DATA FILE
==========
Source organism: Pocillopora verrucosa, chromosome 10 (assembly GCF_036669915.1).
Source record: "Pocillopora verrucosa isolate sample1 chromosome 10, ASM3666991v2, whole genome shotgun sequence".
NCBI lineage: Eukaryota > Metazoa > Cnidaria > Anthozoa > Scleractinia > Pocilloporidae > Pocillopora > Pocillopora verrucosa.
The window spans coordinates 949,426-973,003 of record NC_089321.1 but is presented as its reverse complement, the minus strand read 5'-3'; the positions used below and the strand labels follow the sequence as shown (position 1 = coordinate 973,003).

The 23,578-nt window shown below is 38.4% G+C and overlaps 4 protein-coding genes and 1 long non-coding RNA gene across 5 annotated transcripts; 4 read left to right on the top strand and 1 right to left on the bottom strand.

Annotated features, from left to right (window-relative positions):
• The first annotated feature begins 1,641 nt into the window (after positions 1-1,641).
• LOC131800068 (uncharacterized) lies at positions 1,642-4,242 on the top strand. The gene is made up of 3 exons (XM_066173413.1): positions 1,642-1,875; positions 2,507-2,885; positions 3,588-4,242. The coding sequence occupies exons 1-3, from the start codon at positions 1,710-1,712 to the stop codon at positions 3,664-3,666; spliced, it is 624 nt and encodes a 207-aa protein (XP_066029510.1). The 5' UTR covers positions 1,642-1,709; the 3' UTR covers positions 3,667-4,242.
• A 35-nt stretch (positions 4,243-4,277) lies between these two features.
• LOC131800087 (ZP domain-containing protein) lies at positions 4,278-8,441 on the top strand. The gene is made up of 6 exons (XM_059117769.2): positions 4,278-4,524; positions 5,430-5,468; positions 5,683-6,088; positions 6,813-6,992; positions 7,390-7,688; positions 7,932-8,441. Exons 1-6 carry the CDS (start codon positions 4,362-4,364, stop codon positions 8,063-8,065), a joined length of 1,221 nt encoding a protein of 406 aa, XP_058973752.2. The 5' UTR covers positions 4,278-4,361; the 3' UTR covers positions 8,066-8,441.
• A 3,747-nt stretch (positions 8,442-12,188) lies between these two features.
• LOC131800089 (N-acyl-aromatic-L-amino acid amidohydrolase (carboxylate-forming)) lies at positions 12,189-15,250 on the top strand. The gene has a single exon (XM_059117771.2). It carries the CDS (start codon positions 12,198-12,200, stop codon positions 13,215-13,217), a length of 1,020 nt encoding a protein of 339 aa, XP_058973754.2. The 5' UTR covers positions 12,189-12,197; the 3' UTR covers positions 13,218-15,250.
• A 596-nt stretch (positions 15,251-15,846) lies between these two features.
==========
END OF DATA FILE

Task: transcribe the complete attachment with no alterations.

Source organism: Pocillopora verrucosa, chromosome 10 (assembly GCF_036669915.1).
Source record: "Pocillopora verrucosa isolate sample1 chromosome 10, ASM3666991v2, whole genome shotgun sequence".
NCBI lineage: Eukaryota > Metazoa > Cnidaria > Anthozoa > Scleractinia > Pocilloporidae > Pocillopora > Pocillopora verrucosa.
The window spans coordinates 949,426-973,003 of record NC_089321.1 but is presented as its reverse complement, the minus strand read 5'-3'; the positions used below and the strand labels follow the sequence as shown (position 1 = coordinate 973,003).

The 23,578-nt window shown below is 38.4% G+C and overlaps 4 protein-coding genes and 1 long non-coding RNA gene across 5 annotated transcripts; 4 read left to right on the top strand and 1 right to left on the bottom strand.

Annotated features, from left to right (window-relative positions):
• The first annotated feature begins 1,641 nt into the window (after positions 1-1,641).
• LOC131800068 (uncharacterized) lies at positions 1,642-4,242 on the top strand. The gene is made up of 3 exons (XM_066173413.1): positions 1,642-1,875; positions 2,507-2,885; positions 3,588-4,242. The coding sequence occupies exons 1-3, from the start codon at positions 1,710-1,712 to the stop codon at positions 3,664-3,666; spliced, it is 624 nt and encodes a 207-aa protein (XP_066029510.1). The 5' UTR covers positions 1,642-1,709; the 3' UTR covers positions 3,667-4,242.
• A 35-nt stretch (positions 4,243-4,277) lies between these two features.
• LOC131800087 (ZP domain-containing protein) lies at positions 4,278-8,441 on the top strand. The gene is made up of 6 exons (XM_059117769.2): positions 4,278-4,524; positions 5,430-5,468; positions 5,683-6,088; positions 6,813-6,992; positions 7,390-7,688; positions 7,932-8,441. Exons 1-6 carry the CDS (start codon positions 4,362-4,364, stop codon positions 8,063-8,065), a joined length of 1,221 nt encoding a protein of 406 aa, XP_058973752.2. The 5' UTR covers positions 4,278-4,361; the 3' UTR covers positions 8,066-8,441.
• A 3,747-nt stretch (positions 8,442-12,188) lies between these two features.
• LOC131800089 (N-acyl-aromatic-L-amino acid amidohydrolase (carboxylate-forming)) lies at positions 12,189-15,250 on the top strand. The gene has a single exon (XM_059117771.2). It carries the CDS (start codon positions 12,198-12,200, stop codon positions 13,215-13,217), a length of 1,020 nt encoding a protein of 339 aa, XP_058973754.2. The 5' UTR covers positions 12,189-12,197; the 3' UTR covers positions 13,218-15,250.
• A 596-nt stretch (positions 15,251-15,846) lies between these two features.